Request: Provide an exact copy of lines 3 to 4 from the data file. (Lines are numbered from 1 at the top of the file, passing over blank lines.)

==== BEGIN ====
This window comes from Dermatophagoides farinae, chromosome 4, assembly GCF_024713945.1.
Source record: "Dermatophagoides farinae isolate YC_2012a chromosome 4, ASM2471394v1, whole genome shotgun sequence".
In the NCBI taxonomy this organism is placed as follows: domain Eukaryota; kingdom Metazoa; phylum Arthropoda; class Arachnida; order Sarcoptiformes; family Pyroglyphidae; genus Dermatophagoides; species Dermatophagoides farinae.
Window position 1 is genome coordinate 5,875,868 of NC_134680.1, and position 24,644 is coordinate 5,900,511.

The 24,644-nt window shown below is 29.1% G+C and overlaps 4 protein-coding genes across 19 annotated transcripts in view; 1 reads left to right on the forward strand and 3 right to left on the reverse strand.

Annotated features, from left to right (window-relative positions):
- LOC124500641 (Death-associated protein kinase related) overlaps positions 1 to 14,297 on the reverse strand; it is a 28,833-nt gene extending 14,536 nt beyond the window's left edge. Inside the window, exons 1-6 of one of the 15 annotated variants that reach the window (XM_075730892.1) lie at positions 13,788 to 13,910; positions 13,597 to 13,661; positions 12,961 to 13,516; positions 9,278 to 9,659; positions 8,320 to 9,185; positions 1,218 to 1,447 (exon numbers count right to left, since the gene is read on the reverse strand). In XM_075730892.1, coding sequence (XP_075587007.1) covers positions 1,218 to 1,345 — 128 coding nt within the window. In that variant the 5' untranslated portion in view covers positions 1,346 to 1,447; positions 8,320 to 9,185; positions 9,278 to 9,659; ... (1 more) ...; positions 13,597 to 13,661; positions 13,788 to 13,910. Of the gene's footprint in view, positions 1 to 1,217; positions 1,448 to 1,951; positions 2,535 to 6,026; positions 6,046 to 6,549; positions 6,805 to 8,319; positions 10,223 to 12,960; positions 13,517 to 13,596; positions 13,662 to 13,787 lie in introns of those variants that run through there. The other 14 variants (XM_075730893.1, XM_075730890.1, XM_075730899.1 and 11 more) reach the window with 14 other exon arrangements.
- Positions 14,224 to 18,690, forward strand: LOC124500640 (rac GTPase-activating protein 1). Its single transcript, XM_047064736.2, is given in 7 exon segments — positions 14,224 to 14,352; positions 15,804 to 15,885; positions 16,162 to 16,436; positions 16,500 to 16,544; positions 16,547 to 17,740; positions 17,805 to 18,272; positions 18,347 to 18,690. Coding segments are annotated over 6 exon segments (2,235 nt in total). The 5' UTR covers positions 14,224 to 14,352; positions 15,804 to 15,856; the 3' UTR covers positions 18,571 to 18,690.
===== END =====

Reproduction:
In the NCBI taxonomy this organism is placed as follows: domain Eukaryota; kingdom Metazoa; phylum Arthropoda; class Arachnida; order Sarcoptiformes; family Pyroglyphidae; genus Dermatophagoides; species Dermatophagoides farinae.
Window position 1 is genome coordinate 5,875,868 of NC_134680.1, and position 24,644 is coordinate 5,900,511.